Migratory employees everywhere, be warned: you’re not as sly as you think you are when it comes to hiding your job search from your current employer. In our over-connected and technology-powered world, your online and offline actions send clear signals, particularly when it comes to looking for job. It’s relatively easy to spot an employee who has become a job seeker. While this may not matter to you since you’ve already got one foot out the door, it’s important to understand that your employer, manager, and colleagues are watching, especially if you’re not ready to spill the beans. Here are the top 5 things that employees do that signal to employers that they’re on their way out.
- Massive Updates to your LinkedIn profile. When you suddenly update your skills, summary, photo and projects, you basically yell to the world, “Hey! I’m looking for a job!” LinkedIn is really mostly valuable for job-seekers, and your thoroughly updated profile is shared with everyone to whom you’re connected. Like your boss and your team…and yes, they are watching. The same goes for connecting to recruiters, competitors, or suddenly connecting to dozens of contacts at once. All of these are red flags that you’re on the market.
- The Not-So-Cryptic-Cryptic-Tweet or Facebook Post. You know you’ve done this before. We’re all guilty of passive-aggressive posts on social media – the thinly veiled posts that are really only supposed to be understood by your inner circle but actually send a clear message that there’s something B-I-G about to happen in your life. For example:
Things are finally looking up! Big changes coming my way. Couldn’t be more thrilled. #passion #finally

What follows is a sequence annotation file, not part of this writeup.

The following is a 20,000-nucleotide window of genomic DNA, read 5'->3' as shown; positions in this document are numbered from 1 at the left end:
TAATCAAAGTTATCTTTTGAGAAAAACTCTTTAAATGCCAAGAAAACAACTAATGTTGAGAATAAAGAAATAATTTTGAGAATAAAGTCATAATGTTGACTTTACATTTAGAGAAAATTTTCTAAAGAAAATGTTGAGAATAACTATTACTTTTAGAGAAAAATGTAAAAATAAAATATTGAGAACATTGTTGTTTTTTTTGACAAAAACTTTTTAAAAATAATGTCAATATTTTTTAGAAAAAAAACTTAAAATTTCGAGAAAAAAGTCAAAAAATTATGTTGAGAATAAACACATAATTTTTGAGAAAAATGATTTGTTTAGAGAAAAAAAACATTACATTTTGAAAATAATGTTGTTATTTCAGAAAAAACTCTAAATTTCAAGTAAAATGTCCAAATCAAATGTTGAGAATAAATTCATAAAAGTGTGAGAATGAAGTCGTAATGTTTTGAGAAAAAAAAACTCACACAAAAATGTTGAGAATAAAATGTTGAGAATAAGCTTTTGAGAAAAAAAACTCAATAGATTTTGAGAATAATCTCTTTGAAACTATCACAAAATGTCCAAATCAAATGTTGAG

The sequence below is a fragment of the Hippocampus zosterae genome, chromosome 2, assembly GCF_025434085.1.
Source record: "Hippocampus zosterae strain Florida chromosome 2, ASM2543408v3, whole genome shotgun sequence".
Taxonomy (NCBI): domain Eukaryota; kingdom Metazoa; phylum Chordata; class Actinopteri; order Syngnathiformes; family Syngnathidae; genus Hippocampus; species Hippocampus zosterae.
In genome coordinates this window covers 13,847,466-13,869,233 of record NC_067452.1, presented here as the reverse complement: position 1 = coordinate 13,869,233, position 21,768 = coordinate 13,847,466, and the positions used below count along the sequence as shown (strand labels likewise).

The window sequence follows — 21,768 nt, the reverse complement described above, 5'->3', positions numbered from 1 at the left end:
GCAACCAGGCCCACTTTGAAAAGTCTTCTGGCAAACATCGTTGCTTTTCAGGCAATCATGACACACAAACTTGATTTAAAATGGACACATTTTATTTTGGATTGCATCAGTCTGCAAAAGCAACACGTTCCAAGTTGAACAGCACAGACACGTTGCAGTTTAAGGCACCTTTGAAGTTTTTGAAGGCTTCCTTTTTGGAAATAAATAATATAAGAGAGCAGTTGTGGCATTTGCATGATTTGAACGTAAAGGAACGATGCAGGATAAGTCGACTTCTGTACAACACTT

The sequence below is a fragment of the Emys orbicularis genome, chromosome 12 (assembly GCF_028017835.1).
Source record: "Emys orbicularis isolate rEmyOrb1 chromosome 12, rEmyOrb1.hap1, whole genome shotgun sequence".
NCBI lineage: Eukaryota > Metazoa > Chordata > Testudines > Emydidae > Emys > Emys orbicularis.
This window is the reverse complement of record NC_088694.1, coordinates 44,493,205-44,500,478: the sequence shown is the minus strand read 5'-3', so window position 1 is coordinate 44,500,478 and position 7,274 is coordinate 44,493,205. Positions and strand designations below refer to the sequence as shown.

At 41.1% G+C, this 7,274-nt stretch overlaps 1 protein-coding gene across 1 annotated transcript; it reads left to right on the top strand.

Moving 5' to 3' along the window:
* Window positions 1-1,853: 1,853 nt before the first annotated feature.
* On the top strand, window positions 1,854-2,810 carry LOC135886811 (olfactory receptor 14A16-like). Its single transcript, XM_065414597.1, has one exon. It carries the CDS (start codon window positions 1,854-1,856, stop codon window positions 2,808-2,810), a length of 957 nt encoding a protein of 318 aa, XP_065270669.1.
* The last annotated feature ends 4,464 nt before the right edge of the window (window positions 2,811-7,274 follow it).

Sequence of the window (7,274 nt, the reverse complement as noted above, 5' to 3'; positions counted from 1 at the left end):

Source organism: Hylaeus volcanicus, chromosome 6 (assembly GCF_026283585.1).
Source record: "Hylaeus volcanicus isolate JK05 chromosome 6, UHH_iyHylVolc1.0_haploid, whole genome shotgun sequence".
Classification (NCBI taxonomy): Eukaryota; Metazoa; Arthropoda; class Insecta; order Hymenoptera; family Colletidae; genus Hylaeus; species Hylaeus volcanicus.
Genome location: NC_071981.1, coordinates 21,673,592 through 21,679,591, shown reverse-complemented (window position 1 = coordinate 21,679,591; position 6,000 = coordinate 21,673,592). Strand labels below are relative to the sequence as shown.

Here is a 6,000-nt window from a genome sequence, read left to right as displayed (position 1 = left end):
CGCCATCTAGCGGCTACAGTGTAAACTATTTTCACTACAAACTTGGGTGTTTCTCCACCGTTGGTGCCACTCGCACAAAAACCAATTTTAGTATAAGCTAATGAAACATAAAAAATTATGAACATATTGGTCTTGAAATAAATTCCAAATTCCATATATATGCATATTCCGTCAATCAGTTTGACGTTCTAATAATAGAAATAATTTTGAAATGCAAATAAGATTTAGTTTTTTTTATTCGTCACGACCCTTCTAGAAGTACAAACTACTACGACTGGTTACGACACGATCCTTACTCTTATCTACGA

When one door opened to another door closed, I kept on walking till I found a window. #LoveRascallFlatts #timeforachange
People, even if you think we don’t get what you mean, these cryptic posts send a very clear message and aren’t that hard to decode. Use caution when you send these signals on public social media.
- Create a blog or personal website. Resumes are SOOO 2007. What better way to showcase your coding/writing/design skills than a site that’s basically a living, breathing portfolio of your work? While highly effective, these websites do signal that you’re looking for a job – why else would you put work samples out in the public eye? Keep in mind that your colleagues and your boss may see your social media updates publicizing your new site – tipping them off to your upcoming job search.
- Hang out with former employees, then post the pictures all over Instagram. Friendships developed on the job often transcend work lines, which is great for networking and keeping up your social life. But as an employer, it’s very worrisome to see current employees frequently at a bar, meetup, or event/activity with multiple former employees. Those Instagram pictures of you drinking a pale ale with the entire former design/sales/marketing team? They scream, “I am on my way out, suckaz, and my old friends are helping me find a new job with a startup that STILL CATERS LUNCH.”
- Be sick. A lot. GO home early. A lot. A telltale sign of an employee out on job interviews is a sudden slew of doctors appointments that happen to keep you out for a few hours at a time – especially those in the early morning or the late afternoon that impact your arrival or departure from work. When typical attendance behavior in the office changes, the exceptions become very noticeable. If you’re going out on interviews during the workday, know that sudden and frequent changes are being eyed by management with a suspicious eye.
Everybody looks to switch careers – it’s normal and natural. Especially as you grow and evolve as an employee, it’s important to seek out opportunities that will help you achieve your goals. However, make sure that you conduct your search with the proper level of discretion, and know that it most cases, your contacts, colleagues and employers are much more aware of what you’re doing than you may think. When several signals noted above are sent in aggregate, you may draw unwanted attention to your search.
Photo credit: Image courtesy of Lavuerre. CC licensed flickrcc.net.